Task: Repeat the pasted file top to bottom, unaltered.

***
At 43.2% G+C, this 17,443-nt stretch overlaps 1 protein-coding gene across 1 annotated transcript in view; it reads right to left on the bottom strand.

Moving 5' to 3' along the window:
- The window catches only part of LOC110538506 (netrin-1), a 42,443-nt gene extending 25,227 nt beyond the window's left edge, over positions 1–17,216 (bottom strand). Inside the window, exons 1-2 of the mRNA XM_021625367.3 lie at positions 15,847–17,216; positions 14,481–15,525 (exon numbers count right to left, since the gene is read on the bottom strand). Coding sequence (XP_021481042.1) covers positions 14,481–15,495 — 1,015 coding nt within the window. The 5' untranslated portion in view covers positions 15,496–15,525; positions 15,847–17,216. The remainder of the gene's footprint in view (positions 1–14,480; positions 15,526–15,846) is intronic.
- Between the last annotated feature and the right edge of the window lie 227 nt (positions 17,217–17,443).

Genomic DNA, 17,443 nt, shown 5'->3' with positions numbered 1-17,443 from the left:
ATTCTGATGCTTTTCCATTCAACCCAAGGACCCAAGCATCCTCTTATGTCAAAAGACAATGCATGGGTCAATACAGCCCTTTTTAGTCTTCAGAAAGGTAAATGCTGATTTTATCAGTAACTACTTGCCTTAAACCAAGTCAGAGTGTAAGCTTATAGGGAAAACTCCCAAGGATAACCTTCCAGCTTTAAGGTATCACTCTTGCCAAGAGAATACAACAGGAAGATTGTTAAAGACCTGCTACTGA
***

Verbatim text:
At 43.2% G+C, this 17,443-nt stretch overlaps 1 protein-coding gene across 1 annotated transcript in view; it reads right to left on the bottom strand.

Moving 5' to 3' along the window:
- The window catches only part of LOC110538506 (netrin-1), a 42,443-nt gene extending 25,227 nt beyond the window's left edge, over positions 1–17,216 (bottom strand). Inside the window, exons 1-2 of the mRNA XM_021625367.3 lie at positions 15,847–17,216; positions 14,481–15,525 (exon numbers count right to left, since the gene is read on the bottom strand). Coding sequence (XP_021481042.1) covers positions 14,481–15,495 — 1,015 coding nt within the window. The 5' untranslated portion in view covers positions 15,496–15,525; positions 15,847–17,216. The remainder of the gene's footprint in view (positions 1–14,480; positions 15,526–15,846) is intronic.
- Between the last annotated feature and the right edge of the window lie 227 nt (positions 17,217–17,443).

Genomic DNA, 17,443 nt, shown 5'->3' with positions numbered 1-17,443 from the left:
ATTCTGATGCTTTTCCATTCAACCCAAGGACCCAAGCATCCTCTTATGTCAAAAGACAATGCATGGGTCAATACAGCCCTTTTTAGTCTTCAGAAAGGTAAATGCTGATTTTATCAGTAACTACTTGCCTTAAACCAAGTCAGAGTGTAAGCTTATAGGGAAAACTCCCAAGGATAACCTTCCAGCTTTAAGGTATCACTCTTGCCAAGAGAATACAACAGGAAGATTGTTAAAGACCTGCTACTGA